At the White House Monday, Trump said he will “probably” be visiting the Philippines as part of his 12-day trip to Asia early next month. A National Security Council spokesman told me Trump will be in Manila Nov. 12 and 13 and will meet with Philippine President Rodrigo Duterte and others. But Trump will not travel the additional 52 miles to the Philippine city of Angeles on Nov. 14 for the East Asia Summit, an annual conference of Asian and world leaders that focuses on the strategic future of the region.
“The President’s trip to Asia is extremely lengthy and will be his longest to date – his return to the U.S. on the evening of Nov. 13 is entirely schedule-driven,” the spokesman said. “You should not read anything into his being absent on the 14th.” The East Asia Summit opens in Angeles on Nov. 13, but the major events with world leaders occur on Nov. 14.
But the region is sure to read a lot into Trump’s absence, according to experts and former officials. By not attending the East Asia Summit his first year in office, even though he will already be nearby, Trump is signaling a lack of interest in the organization and the project it represents.
“It is a big deal. The Obama administration made a point of investing in these regional institutions in order to demonstrate we are an Asia Pacific power, a resident power in the region. This will only raise more questions about American credibility,” said Derek Mitchell, former U.S. ambassador to Burma. “Multilateralism in Asia is often just about showing up, but even that appears to be hard for him.”
Multiple administration officials told me there was a lengthy debate inside the Trump administration about the summit, but officials close to Trump were concerned the president did not want to stay in the region for so long and worried he could get cranky, leading to unpredictable or undiplomatic behavior.
President Barack Obama brought the United States into the East Asia Summit after his administration signed the Treaty of Amity and Commerce in Southeast Asia in 2009. He became the first American president to attend the summit in 2011 and attended each year thereafter except for 2013, when he canceled his trip due to the U.S. government shutdown.
Mitchell said the hosts scheduled the summit close to other regional events, including the Asia-Pacific Economic Cooperation (APEC) meetings, specifically to accommodate the U.S. president. Trump will attend APEC meetings in Vietnam on Nov. 10.
“They tend to schedule [the EAS] to make it easier for the United States to attend,” he said. “It’s not necessarily convenient for others. I’m sure it’s frustrating to many of our partners.”
Secretary of State Rex Tillerson may stay in the Philippines for the East Asia Summit, but it’s not the same, said Ernest Bower, senior adviser for Southeast Asia Program at the Center for Strategic and International Studies.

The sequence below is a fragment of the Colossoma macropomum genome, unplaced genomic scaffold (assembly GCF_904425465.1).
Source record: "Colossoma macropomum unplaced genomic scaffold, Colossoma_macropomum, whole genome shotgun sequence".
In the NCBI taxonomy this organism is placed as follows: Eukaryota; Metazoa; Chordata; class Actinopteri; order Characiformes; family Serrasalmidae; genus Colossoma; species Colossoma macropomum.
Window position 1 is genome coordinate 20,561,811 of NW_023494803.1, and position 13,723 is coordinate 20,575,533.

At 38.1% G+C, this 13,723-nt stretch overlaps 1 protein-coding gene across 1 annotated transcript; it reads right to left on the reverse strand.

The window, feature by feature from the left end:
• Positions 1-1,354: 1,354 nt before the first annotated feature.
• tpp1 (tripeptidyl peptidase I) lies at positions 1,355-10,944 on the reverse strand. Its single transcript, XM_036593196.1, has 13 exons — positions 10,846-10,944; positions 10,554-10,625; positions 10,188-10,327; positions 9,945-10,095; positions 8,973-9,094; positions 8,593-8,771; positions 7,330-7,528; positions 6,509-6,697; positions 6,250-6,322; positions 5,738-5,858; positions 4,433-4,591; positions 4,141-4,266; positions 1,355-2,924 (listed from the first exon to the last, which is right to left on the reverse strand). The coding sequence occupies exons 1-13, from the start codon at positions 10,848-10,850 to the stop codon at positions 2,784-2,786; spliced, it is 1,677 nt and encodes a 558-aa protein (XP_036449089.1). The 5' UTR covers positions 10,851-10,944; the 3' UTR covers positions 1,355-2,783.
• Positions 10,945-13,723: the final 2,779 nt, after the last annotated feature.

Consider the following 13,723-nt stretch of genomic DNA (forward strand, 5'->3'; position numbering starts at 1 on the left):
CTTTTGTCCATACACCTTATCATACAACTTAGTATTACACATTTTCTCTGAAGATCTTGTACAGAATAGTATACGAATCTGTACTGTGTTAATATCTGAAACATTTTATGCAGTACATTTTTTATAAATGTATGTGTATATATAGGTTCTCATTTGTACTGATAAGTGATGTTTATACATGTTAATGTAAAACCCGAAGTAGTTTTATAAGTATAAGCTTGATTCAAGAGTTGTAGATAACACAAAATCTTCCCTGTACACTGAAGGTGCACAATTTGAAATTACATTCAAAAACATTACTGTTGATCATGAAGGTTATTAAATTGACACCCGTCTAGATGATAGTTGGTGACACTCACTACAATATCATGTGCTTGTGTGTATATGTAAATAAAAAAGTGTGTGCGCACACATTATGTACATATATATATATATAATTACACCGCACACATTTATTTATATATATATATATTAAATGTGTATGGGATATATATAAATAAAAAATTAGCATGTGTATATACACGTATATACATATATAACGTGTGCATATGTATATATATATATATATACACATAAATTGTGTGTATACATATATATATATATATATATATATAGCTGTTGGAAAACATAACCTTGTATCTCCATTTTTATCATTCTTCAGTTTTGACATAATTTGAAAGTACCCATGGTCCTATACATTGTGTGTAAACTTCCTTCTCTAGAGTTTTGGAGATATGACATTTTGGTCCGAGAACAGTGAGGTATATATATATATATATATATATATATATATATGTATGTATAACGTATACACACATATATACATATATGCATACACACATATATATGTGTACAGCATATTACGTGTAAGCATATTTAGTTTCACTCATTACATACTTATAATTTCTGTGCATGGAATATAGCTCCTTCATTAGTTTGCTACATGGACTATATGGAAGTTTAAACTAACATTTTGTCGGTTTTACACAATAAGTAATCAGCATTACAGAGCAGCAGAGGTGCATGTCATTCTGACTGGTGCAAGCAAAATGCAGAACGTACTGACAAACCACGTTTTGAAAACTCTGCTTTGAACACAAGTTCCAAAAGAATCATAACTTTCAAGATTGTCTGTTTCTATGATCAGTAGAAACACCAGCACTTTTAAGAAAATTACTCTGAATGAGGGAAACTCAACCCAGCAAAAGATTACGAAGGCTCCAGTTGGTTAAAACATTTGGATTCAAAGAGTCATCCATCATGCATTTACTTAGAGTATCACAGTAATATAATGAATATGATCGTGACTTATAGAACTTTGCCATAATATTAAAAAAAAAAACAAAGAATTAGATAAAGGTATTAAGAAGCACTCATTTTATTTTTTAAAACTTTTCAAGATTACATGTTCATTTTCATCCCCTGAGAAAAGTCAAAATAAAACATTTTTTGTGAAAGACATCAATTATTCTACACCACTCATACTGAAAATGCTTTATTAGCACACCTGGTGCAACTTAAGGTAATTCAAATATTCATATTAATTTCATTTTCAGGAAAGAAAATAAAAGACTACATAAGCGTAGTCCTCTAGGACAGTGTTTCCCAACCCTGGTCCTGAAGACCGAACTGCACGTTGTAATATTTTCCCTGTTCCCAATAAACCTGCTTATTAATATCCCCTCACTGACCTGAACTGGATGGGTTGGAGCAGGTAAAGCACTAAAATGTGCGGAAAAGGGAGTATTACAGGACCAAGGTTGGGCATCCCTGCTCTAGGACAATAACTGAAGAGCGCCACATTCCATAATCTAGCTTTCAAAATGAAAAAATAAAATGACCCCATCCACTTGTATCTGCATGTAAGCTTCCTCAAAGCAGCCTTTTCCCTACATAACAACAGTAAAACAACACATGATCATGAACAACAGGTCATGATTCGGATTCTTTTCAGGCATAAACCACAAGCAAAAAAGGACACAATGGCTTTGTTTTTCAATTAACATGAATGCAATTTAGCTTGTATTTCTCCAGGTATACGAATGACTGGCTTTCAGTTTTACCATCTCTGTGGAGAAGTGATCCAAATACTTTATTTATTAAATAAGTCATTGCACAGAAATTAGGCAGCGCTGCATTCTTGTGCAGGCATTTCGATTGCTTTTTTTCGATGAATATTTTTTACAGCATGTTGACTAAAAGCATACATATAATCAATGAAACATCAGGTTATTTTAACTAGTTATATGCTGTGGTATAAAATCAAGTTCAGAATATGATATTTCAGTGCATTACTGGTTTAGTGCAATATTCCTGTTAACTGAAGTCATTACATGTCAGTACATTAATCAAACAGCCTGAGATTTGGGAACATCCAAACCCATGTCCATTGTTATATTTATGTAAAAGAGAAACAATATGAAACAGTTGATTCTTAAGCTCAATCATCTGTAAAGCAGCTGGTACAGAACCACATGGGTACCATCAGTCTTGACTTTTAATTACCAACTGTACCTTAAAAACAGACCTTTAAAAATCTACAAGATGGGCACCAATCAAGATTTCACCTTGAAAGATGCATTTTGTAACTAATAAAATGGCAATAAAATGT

“Tillerson can sit in the president’s seat, but the symbolism of that will be the headline of the day,” he said.
The East Asia Summit is unique because it focuses on greater strategic issues, as opposed to the economic focus of APEC, said Bower. Trump’s absence is part of a pattern of his administration downgrading the importance of multilateral organizations and forums overall.
The East Asia Summit includes the 10 nations of the Association of Southeast Asian Nations plus Russia, China, Australia, New Zealand, Japan, India and South Korea, along with the United States. It’s a missed opportunity for Trump to show all those countries that the United States is still committed to the strengthening regional integration and cooperation as China becomes more aggressive and expansionist, said Bower.
“The rest of Asia needs us to be there,” he said. “Since you’ve flown all that way, I can’t imagine not staying for that last 24 hours just to keep America in the game. It’s shocking.”
Not all Asia experts think Trump skipping the East Asia Summit is such a disaster. After all, Trump will spend 12 days on his Asia trip and visit several countries including Japan, South Korea and China. That should reassure the region of Trump and America’s commitment, said Dan Blumenthal, director of Asian studies at the American Enterprise Institute.
“I don’t think it’s that big of a deal,” he said. “What’s a bigger deal is what comes out of the actual Duterte meeting and other bilaterals, the fact that he’s out there for so long and meeting so many leaders and the content of the policy.”
Big deal or not, it’s an unforced error that will cause concern among allies and celebration by adversaries. Trump should just stay one extra day in the country he’s already going to, to make sure his Asia trip doesn’t end in doubts about whether the United States is really showing up in the region.